5. Your doctor will smooth the filler into place.

If you’re having a fat transfer, you’ll first undergo liposuction under general anesthesia.

Many people feel virtually no pain during an eye filler procedure. Some report feeling a slight prick. There’ll be a feeling of pressure or inflation as the filler is injected.

Although the injection needle isn’t inserted right next to the eye, it can be psychologically uncomfortable to feel a needle coming that close to your eye.

The entire procedure lasts from 5 to 20 minutes.


In general, this is what you can expect during recovery:

  • After the procedure, your doctor will give you an ice pack to apply to the area.
  • You may see some redness, bruising, or swelling afterward, but in most instances these side effects will be short-lived.
  • Your doctor will recommend a follow-up appointment in a few days to assess the area and to determine whether an additional injection of filler is needed.
  • Several injections over a period of weeks or months may be recommended.
  • Unlike synthetic fillers, if you have fat grafting done, you can anticipate a 2-week downtime period.


Fillers absorb back into the body over time. They don’t provide permanent results. Here’s how long each filler will last:

  • Hyaluronic acid fillers typically last anywhere from 9 months to 1 year.
  • Calcium hydroxylapatite typically lasts from 12 to 18 months.
  • Poly-L-lactic acid can last as long as 2 years.
  • A fat transfer may last as long as 3 years.

Darkness in the tear trough area is often genetic, but a number of other issues can also cause it, such as:

  • aging
  • poor sleep patterns
  • dehydration
  • too much pigment
  • visible blood vessels

Eye fillers are most effective for people who have dark under-eye hollows caused by genetics or aging, as opposed to lifestyle factors.

Some people naturally have sunken eyes to varying degrees, which cast shadows underneath the lid. Eye fillers can help relieve this issue in some people, although others may find surgery to be a more effective solution.

Aging can also cause sunken eyes and a dark, hollow look. As people age, the pockets of fat under the eye may dissipate or drop, causing a hollowed-out look and a deep separation between the under-eye area and the cheek.

Not everyone is a good candidate for getting eye fillers. If you smoke or vape, your doctor may caution you about getting eye fillers. Smoking may hinder healing. It may also reduce how long results last.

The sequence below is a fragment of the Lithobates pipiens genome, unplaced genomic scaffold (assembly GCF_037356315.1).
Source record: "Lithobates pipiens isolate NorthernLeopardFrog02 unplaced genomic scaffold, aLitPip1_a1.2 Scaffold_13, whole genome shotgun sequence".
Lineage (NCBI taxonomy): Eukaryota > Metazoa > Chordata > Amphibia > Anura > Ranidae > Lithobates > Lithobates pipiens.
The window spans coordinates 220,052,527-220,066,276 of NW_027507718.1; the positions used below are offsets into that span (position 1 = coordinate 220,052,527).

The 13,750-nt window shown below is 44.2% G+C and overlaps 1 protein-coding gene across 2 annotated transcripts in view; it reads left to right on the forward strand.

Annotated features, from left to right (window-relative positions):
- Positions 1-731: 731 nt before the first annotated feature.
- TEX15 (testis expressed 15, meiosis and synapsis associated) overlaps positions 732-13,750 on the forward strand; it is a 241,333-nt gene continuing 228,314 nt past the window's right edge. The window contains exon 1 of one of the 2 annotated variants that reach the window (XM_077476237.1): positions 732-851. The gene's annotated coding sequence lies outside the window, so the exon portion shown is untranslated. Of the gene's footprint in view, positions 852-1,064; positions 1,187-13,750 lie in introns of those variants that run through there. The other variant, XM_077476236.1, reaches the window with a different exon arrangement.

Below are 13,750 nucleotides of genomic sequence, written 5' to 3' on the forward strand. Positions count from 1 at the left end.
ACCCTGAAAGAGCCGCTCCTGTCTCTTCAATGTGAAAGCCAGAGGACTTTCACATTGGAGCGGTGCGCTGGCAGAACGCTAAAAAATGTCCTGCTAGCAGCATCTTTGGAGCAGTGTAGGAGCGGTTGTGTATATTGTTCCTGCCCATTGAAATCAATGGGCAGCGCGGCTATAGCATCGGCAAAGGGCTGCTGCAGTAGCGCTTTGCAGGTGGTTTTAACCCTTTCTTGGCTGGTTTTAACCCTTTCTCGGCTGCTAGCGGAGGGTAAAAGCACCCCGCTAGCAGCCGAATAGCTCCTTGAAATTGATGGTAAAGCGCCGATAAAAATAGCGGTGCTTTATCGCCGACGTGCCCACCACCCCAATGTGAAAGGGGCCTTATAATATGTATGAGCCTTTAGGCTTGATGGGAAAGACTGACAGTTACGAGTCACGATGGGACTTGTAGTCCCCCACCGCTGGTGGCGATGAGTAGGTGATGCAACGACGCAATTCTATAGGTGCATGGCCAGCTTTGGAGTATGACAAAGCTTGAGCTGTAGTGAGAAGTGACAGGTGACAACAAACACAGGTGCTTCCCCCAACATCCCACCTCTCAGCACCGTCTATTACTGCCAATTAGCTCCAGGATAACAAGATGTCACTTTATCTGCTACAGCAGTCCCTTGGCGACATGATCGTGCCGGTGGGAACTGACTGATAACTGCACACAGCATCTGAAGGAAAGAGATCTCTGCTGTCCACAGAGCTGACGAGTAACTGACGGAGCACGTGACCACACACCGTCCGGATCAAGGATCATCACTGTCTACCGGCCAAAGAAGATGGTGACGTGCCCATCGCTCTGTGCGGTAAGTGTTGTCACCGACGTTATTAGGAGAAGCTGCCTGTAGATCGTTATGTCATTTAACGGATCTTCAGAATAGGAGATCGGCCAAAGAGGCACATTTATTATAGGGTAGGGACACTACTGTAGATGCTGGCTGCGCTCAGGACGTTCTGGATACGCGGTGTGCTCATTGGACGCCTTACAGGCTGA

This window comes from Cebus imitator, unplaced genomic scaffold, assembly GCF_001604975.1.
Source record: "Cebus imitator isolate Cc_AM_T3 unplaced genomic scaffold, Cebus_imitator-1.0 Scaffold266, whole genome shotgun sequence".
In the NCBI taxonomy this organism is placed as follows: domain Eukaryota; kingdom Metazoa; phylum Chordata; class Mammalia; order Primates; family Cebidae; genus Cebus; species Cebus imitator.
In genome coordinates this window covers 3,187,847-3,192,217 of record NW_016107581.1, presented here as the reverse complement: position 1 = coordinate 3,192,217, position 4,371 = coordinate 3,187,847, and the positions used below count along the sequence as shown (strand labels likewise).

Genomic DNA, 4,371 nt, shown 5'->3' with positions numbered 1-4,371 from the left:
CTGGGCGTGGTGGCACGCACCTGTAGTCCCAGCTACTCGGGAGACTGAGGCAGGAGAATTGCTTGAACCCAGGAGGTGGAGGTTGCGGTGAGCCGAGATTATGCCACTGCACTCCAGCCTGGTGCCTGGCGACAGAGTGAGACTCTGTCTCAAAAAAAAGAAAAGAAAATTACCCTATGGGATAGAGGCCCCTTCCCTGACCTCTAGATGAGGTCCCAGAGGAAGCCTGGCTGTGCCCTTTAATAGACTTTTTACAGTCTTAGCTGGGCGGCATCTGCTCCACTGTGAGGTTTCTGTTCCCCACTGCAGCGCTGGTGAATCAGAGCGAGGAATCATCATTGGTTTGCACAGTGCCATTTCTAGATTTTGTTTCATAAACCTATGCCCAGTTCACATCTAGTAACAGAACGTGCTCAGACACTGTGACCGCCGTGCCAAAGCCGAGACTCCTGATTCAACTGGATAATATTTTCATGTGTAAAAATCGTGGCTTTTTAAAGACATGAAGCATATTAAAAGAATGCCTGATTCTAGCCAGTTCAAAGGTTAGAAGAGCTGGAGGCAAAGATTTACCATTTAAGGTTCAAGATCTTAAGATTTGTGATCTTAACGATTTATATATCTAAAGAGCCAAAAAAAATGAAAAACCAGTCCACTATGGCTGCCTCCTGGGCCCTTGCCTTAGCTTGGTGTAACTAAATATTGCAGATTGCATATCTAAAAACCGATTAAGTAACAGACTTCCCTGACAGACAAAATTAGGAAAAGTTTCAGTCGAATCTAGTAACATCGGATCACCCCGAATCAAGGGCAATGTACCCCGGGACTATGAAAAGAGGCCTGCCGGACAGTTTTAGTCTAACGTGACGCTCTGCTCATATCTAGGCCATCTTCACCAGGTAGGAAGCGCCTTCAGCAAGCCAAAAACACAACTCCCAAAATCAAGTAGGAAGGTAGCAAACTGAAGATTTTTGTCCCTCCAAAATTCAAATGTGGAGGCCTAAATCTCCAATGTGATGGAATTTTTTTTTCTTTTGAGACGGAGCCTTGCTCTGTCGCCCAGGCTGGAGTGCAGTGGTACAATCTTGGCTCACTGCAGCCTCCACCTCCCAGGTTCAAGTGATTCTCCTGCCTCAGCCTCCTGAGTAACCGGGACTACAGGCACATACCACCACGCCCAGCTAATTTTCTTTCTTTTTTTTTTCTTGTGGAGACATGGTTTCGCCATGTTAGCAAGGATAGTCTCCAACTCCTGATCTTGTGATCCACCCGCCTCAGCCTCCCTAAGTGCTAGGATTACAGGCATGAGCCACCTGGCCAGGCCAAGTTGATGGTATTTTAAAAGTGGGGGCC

Eye fillers haven’t been tested for safety in pregnant or breastfeeding women and aren’t advised to use during these times.

Make sure to let your doctor know of any allergies you have to avoid a potential allergic reaction to the filler.

In most instances, the side effects from eye fillers will be minimal and short-lived. They can include:

  • redness
  • puffiness
  • small red dot at the injection site(s)
  • bruising

If the filler is injected too close to the skin’s surface, the area may take on a blue or puffy appearance. This side effect is known as the Tyndall effect.

In some cases, the filler will need to be dissolved if this occurs. If hyaluronic acid was your filler, an injection of hyaluronidase will help quickly dissolve the filler.

Minimizing side effects

The most important way to avoid serious side effects is to choose an experienced, board certified dermatologist or plastic surgeon to perform this procedure.

Less-qualified practitioners can cause serious side effects to occur, like from uneven application of filler or accidentally piercing a vein or artery.

Serious side effects include:

  • uneven results, such as a lack of symmetry between each eye
  • tiny bumps under the skin
  • nerve paralysis
  • scarring
  • blindness

It’s important to note that the FDA has issued an official warning about certain dermal fillers. Make sure to discuss this with your practitioner before your procedure.

Eye fillers are a cosmetic procedure, so it’s not covered by any health insurance plan.

Costs can vary. Typically, they range from around $600 to $1,600 per syringe for a total cost of up to $3,000 for both eyes, per treatment.

The American Society of Plastic Surgeons has a ZIP code tool you can use to find a highly qualified and experienced board certified surgeon in your area.

At your initial consultation, prepare a list of questions to ask. These can include:

  • How many years of practice do you have?
  • How many times a year do you perform this particular procedure?
  • How many times a year do you perform this particular procedure in people of my age group, or with my specific condition?
  • What type of filler do you typically recommend and why?
  • What type of filler do you recommend for me and why?

Eye fillers are common for alleviating darkness under the eyes in the area known as the under-eye trough.

Filler materials are used off-label because they’re not yet approved by the FDA. There are several different types of fillers that may be used, including hyaluronic acid, which is the most common type.

No matter what type of filler you decide is best for you, choosing a highly experienced, board certified dermatologist or plastic surgeon is your most important decision.